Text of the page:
The mash-up soundtrack for Rawat’s life-changing event is a combo of maami saying Shiva Shiva and Victorians looking for sofas to faint on. Has Rawat not been living in India where people find ways to change in close quarters all the time without shaming each other – from temple ponds to railway waiting rooms and handkerchief-sized homes? Has he just stayed in that American locker room all along? But really what is the point of applying logic here? You can only survive watching this interview by periodically surfacing, clutching your hair and exclaiming, “Who is this guy?” The answer to that question is this. Rawat is the guy whose mind when asked about women in combat, races to the Savita Bhabhi style scenario. He says, “now what will happen if there will be a lady officer here. Our orders are that a lady officer will get a hut in the COB, then there are orders that we have to cocoon her separately. She will say somebody is peeping, so we will have to give a sheet around her.” You know what, let’s make the best of Rawat’s thinly-sketched fantasy because sexual harassment in (and by) the armed forces is a giant issue, around the world. True to form, Rawat’s ‘solution’ has so little bearing with reality that I am willing to bet that Rawat is one of those men who does not know the price of toothpaste or milk and goes everywhere without a wallet. Because he doesn’t need to. You have to hope that some unsung hero/heroine somewhere is figuring practical solutions for complex or simple problems the army is dealing with.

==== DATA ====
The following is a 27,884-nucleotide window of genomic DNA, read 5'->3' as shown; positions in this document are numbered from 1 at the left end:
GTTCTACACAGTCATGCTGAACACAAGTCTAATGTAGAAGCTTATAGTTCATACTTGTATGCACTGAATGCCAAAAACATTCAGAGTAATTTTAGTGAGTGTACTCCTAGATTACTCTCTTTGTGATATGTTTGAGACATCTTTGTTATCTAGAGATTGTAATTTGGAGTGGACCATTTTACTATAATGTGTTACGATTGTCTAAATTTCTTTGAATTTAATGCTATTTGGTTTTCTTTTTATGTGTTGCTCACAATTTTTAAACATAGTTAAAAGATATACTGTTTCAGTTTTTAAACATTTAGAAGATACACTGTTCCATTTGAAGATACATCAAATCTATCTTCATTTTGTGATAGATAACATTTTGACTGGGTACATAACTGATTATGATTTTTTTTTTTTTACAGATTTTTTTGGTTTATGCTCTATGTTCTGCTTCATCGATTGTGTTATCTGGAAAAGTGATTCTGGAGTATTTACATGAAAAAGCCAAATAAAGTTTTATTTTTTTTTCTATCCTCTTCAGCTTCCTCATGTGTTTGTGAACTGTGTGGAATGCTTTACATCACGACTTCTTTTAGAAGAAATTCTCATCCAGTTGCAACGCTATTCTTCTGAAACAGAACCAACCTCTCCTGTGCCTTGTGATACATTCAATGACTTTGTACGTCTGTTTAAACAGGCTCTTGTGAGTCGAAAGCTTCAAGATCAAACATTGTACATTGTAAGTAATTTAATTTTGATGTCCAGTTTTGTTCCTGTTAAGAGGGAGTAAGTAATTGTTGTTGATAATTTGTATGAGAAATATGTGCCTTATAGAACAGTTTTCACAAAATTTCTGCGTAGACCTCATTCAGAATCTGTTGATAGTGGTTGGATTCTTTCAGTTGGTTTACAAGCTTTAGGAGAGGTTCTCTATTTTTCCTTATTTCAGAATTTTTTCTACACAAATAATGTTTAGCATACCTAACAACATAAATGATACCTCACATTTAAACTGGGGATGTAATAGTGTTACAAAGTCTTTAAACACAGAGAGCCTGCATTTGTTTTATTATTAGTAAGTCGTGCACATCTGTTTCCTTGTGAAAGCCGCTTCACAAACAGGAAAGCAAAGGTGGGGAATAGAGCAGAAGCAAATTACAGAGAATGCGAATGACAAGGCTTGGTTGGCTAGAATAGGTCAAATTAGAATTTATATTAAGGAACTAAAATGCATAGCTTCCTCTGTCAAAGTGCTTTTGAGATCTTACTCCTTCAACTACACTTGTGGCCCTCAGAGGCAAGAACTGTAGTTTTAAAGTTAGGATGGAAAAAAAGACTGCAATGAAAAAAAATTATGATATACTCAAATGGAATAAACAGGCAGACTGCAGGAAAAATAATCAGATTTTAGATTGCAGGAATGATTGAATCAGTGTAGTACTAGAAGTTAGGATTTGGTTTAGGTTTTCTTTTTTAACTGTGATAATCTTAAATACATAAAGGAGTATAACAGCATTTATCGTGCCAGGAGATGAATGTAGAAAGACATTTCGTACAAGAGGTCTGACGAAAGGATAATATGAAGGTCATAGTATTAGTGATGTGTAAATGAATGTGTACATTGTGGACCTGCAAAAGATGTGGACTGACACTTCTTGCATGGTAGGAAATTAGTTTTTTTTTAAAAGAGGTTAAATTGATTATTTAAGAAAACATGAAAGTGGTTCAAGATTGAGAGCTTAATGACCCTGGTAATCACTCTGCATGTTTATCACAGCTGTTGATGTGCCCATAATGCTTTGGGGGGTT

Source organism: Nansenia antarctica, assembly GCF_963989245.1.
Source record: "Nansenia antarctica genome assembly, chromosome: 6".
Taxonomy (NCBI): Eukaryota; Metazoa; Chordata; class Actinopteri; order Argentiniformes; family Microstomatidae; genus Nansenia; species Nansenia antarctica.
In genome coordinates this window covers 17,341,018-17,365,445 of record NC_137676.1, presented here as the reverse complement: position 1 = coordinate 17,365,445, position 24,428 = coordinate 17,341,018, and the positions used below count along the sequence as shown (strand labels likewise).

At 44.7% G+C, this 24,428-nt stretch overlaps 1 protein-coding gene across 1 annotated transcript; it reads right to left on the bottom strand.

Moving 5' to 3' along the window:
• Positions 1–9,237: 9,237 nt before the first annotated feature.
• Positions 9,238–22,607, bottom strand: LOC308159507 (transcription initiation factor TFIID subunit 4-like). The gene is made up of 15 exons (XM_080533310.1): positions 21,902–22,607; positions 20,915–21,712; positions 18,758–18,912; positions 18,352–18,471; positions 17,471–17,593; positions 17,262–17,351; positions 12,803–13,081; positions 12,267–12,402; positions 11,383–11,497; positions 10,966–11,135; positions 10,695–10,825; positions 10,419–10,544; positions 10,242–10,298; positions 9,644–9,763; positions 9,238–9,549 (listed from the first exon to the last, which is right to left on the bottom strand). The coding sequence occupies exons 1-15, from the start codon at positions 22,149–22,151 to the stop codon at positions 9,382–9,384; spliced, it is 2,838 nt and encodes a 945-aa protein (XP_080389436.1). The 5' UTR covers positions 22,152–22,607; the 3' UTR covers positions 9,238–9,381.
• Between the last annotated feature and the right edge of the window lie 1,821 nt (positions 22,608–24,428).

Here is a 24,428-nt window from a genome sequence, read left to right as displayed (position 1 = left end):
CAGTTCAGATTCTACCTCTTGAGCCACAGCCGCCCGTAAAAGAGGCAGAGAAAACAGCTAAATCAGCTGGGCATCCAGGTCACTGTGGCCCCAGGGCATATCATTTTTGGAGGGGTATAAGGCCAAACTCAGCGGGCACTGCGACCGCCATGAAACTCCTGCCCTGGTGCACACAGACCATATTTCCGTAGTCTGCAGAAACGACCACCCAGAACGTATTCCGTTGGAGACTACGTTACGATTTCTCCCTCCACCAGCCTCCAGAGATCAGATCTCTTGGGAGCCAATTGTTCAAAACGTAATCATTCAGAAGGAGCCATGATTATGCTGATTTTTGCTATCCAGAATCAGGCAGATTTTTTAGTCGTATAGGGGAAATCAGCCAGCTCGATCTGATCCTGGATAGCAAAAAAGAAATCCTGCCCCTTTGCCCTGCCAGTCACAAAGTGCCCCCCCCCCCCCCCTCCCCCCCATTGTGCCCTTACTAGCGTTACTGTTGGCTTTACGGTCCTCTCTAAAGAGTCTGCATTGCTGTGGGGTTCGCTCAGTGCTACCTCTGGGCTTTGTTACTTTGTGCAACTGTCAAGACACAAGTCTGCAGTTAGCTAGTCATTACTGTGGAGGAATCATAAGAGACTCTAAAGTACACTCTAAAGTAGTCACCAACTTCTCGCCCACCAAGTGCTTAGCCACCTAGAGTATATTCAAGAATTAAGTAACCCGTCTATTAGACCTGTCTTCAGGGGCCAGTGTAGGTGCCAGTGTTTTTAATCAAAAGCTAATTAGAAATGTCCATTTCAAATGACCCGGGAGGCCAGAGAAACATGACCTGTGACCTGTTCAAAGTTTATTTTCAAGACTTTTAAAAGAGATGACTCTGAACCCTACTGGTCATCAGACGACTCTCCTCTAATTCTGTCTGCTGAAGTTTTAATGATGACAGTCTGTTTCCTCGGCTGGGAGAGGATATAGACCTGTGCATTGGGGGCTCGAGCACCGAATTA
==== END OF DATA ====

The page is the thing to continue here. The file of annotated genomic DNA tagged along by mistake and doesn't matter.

I have never understood why any woman would want to join the armed forces but women do all the time, all around the world. Those who want to join the Indian army in combat positions might want to consider the career risks they face not from the enemy but the friendly fire of the high command. What leadership Rawat is offering to the men and women who currently work under him seems as thin as that imaginary sheet in the imaginary hut. Because in this interview as soon as he is confronted about his sexist assumptions Rawat promptly absolves himself and blames the sexism of the entire military machinery on the purported parochialism of the soldiers. He said, “Even today our jawans come from villages, so that acceptance will take time.” Now that move is what they call in military parlance, goli dena.
Co-published with Firstpost.com